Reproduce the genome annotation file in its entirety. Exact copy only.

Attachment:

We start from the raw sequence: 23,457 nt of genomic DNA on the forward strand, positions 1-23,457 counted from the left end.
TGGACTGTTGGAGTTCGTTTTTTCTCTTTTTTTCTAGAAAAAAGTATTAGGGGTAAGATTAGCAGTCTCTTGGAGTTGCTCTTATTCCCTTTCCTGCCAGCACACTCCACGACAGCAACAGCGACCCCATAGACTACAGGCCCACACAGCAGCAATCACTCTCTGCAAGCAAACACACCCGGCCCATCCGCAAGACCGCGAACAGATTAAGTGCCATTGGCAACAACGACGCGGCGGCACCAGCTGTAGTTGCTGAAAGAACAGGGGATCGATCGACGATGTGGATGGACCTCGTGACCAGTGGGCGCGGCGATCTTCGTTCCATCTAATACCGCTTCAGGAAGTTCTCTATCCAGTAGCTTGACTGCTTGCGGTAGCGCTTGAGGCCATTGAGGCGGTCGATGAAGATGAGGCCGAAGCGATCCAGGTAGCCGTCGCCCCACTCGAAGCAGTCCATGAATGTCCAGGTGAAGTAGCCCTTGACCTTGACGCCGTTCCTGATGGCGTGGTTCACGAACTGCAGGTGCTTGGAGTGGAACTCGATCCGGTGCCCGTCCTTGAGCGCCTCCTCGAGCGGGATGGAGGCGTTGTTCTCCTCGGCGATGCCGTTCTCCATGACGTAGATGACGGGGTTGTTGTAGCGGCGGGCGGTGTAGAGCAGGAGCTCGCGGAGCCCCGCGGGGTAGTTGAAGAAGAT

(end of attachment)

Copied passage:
We start from the raw sequence: 23,457 nt of genomic DNA on the forward strand, positions 1-23,457 counted from the left end.
TGGACTGTTGGAGTTCGTTTTTTCTCTTTTTTTCTAGAAAAAAGTATTAGGGGTAAGATTAGCAGTCTCTTGGAGTTGCTCTTATTCCCTTTCCTGCCAGCACACTCCACGACAGCAACAGCGACCCCATAGACTACAGGCCCACACAGCAGCAATCACTCTCTGCAAGCAAACACACCCGGCCCATCCGCAAGACCGCGAACAGATTAAGTGCCATTGGCAACAACGACGCGGCGGCACCAGCTGTAGTTGCTGAAAGAACAGGGGATCGATCGACGATGTGGATGGACCTCGTGACCAGTGGGCGCGGCGATCTTCGTTCCATCTAATACCGCTTCAGGAAGTTCTCTATCCAGTAGCTTGACTGCTTGCGGTAGCGCTTGAGGCCATTGAGGCGGTCGATGAAGATGAGGCCGAAGCGATCCAGGTAGCCGTCGCCCCACTCGAAGCAGTCCATGAATGTCCAGGTGAAGTAGCCCTTGACCTTGACGCCGTTCCTGATGGCGTGGTTCACGAACTGCAGGTGCTTGGAGTGGAACTCGATCCGGTGCCCGTCCTTGAGCGCCTCCTCGAGCGGGATGGAGGCGTTGTTCTCCTCGGCGATGCCGTTCTCCATGACGTAGATGACGGGGTTGTTGTAGCGGCGGGCGGTGTAGAGCAGGAGCTCGCGGAGCCCCGCGGGGTAGTTGAAGAAGAT